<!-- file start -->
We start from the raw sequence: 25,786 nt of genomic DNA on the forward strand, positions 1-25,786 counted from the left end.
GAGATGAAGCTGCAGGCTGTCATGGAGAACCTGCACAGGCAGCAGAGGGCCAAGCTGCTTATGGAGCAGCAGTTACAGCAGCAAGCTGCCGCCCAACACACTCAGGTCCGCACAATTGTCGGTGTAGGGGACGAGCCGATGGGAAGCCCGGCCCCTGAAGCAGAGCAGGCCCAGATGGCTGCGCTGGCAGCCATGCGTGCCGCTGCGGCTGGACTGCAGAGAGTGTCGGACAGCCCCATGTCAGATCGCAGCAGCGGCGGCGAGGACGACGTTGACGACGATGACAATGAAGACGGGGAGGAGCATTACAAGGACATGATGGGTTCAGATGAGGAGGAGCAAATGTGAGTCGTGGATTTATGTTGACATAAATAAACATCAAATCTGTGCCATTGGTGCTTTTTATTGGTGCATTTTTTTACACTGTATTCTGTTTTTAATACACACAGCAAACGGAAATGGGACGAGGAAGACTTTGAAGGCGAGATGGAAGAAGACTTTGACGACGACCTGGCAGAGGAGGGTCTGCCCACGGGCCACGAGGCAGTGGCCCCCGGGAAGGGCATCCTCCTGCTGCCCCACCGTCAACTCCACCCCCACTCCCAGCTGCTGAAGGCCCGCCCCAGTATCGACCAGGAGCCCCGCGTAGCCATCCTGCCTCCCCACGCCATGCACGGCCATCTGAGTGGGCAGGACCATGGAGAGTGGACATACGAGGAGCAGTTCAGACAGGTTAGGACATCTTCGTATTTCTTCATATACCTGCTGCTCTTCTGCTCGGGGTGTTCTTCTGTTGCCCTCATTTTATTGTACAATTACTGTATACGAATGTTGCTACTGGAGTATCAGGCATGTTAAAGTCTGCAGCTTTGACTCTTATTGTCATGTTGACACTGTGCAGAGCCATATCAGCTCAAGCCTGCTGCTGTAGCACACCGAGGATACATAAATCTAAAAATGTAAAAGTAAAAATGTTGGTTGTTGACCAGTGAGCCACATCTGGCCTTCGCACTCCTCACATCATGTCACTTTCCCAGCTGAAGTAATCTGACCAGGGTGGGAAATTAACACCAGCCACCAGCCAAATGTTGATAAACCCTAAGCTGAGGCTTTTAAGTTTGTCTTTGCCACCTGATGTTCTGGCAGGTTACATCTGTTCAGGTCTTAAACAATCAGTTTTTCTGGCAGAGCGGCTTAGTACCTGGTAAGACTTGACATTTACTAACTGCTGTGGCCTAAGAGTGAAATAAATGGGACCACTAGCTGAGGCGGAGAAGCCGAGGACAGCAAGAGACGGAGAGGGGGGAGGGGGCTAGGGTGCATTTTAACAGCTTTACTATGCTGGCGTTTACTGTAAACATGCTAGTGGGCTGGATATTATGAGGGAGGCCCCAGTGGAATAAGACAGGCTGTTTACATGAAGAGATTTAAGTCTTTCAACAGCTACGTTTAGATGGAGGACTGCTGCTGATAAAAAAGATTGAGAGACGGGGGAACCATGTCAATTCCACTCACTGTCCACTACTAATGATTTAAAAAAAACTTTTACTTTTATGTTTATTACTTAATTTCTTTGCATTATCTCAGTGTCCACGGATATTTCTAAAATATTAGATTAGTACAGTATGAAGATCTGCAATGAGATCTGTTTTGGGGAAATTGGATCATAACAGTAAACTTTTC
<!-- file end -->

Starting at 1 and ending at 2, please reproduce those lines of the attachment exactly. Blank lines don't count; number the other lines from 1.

We start from the raw sequence: 25,786 nt of genomic DNA on the forward strand, positions 1-25,786 counted from the left end.
GAGATGAAGCTGCAGGCTGTCATGGAGAACCTGCACAGGCAGCAGAGGGCCAAGCTGCTTATGGAGCAGCAGTTACAGCAGCAAGCTGCCGCCCAACACACTCAGGTCCGCACAATTGTCGGTGTAGGGGACGAGCCGATGGGAAGCCCGGCCCCTGAAGCAGAGCAGGCCCAGATGGCTGCGCTGGCAGCCATGCGTGCCGCTGCGGCTGGACTGCAGAGAGTGTCGGACAGCCCCATGTCAGATCGCAGCAGCGGCGGCGAGGACGACGTTGACGACGATGACAATGAAGACGGGGAGGAGCATTACAAGGACATGATGGGTTCAGATGAGGAGGAGCAAATGTGAGTCGTGGATTTATGTTGACATAAATAAACATCAAATCTGTGCCATTGGTGCTTTTTATTGGTGCATTTTTTTACACTGTATTCTGTTTTTAATACACACAGCAAACGGAAATGGGACGAGGAAGACTTTGAAGGCGAGATGGAAGAAGACTTTGACGACGACCTGGCAGAGGAGGGTCTGCCCACGGGCCACGAGGCAGTGGCCCCCGGGAAGGGCATCCTCCTGCTGCCCCACCGTCAACTCCACCCCCACTCCCAGCTGCTGAAGGCCCGCCCCAGTATCGACCAGGAGCCCCGCGTAGCCATCCTGCCTCCCCACGCCATGCACGGCCATCTGAGTGGGCAGGACCATGGAGAGTGGACATACGAGGAGCAGTTCAGACAGGTTAGGACATCTTCGTATTTCTTCATATACCTGCTGCTCTTCTGCTCGGGGTGTTCTTCTGTTGCCCTCATTTTATTGTACAATTACTGTATACGAATGTTGCTACTGGAGTATCAGGCATGTTAAAGTCTGCAGCTTTGACTCTTATTGTCATGTTGACACTGTGCAGAGCCATATCAGCTCAAGCCTGCTGCTGTAGCACACCGAGGATACATAAATCTAAAAATGTAAAAGTAAAAATGTTGGTTGTTGACCAGTGAGCCACATCTGGCCTTCGCACTCCTCACATCATGTCACTTTCCCAGCTGAAGTAATCTGACCAGGGTGGGAAATTAACACCAGCCACCAGCCAAATGTTGATAAACCCTAAGCTGAGGCTTTTAAGTTTGTCTTTGCCACCTGATGTTCTGGCAGGTTACATCTGTTCAGGTCTTAAACAATCAGTTTTTCTGGCAGAGCGGCTTAGTACCTGGTAAGACTTGACATTTACTAACTGCTGTGGCCTAAGAGTGAAATAAATGGGACCACTAGCTGAGGCGGAGAAGCCGAGGACAGCAAGAGACGGAGAGGGGGGAGGGGGCTAGGGTGCATTTTAACAGCTTTACTATGCTGGCGTTTACTGTAAACATGCTAGTGGGCTGGATATTATGAGGGAGGCCCCAGTGGAATAAGACAGGCTGTTTACATGAAGAGATTTAAGTCTTTCAACAGCTACGTTTAGATGGAGGACTGCTGCTGATAAAAAAGATTGAGAGACGGGGGAACCATGTCAATTCCACTCACTGTCCACTACTAATGATTTAAAAAAAACTTTTACTTTTATGTTTATTACTTAATTTCTTTGCATTATCTCAGTGTCCACGGATATTTCTAAAATATTAGATTAGTACAGTATGAAGATCTGCAATGAGATCTGTTTTGGGGAAATTGGATCATAACAGTAAACTTTTC